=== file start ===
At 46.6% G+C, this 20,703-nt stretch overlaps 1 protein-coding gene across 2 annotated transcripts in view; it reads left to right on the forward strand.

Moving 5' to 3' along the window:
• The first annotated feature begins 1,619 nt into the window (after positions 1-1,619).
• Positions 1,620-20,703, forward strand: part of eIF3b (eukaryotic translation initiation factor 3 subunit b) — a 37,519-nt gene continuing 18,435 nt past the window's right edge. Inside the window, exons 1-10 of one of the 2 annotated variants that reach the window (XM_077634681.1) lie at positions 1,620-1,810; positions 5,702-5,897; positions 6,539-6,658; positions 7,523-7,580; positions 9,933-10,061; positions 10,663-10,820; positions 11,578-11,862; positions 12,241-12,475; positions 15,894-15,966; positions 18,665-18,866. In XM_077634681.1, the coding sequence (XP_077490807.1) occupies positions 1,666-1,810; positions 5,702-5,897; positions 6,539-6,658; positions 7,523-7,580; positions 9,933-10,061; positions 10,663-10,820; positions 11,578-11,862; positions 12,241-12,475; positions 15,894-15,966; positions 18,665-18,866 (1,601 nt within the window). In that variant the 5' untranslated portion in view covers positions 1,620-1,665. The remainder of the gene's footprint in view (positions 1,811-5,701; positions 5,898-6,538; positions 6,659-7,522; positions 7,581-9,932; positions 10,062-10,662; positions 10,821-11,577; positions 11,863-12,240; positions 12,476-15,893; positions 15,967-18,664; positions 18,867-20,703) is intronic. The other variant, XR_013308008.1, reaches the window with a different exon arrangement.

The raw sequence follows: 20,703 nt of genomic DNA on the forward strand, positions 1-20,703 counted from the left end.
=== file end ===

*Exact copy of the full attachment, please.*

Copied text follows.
At 46.6% G+C, this 20,703-nt stretch overlaps 1 protein-coding gene across 2 annotated transcripts in view; it reads left to right on the forward strand.

Moving 5' to 3' along the window:
• The first annotated feature begins 1,619 nt into the window (after positions 1-1,619).
• Positions 1,620-20,703, forward strand: part of eIF3b (eukaryotic translation initiation factor 3 subunit b) — a 37,519-nt gene continuing 18,435 nt past the window's right edge. Inside the window, exons 1-10 of one of the 2 annotated variants that reach the window (XM_077634681.1) lie at positions 1,620-1,810; positions 5,702-5,897; positions 6,539-6,658; positions 7,523-7,580; positions 9,933-10,061; positions 10,663-10,820; positions 11,578-11,862; positions 12,241-12,475; positions 15,894-15,966; positions 18,665-18,866. In XM_077634681.1, the coding sequence (XP_077490807.1) occupies positions 1,666-1,810; positions 5,702-5,897; positions 6,539-6,658; positions 7,523-7,580; positions 9,933-10,061; positions 10,663-10,820; positions 11,578-11,862; positions 12,241-12,475; positions 15,894-15,966; positions 18,665-18,866 (1,601 nt within the window). In that variant the 5' untranslated portion in view covers positions 1,620-1,665. The remainder of the gene's footprint in view (positions 1,811-5,701; positions 5,898-6,538; positions 6,659-7,522; positions 7,581-9,932; positions 10,062-10,662; positions 10,821-11,577; positions 11,863-12,240; positions 12,476-15,893; positions 15,967-18,664; positions 18,867-20,703) is intronic. The other variant, XR_013308008.1, reaches the window with a different exon arrangement.

The raw sequence follows: 20,703 nt of genomic DNA on the forward strand, positions 1-20,703 counted from the left end.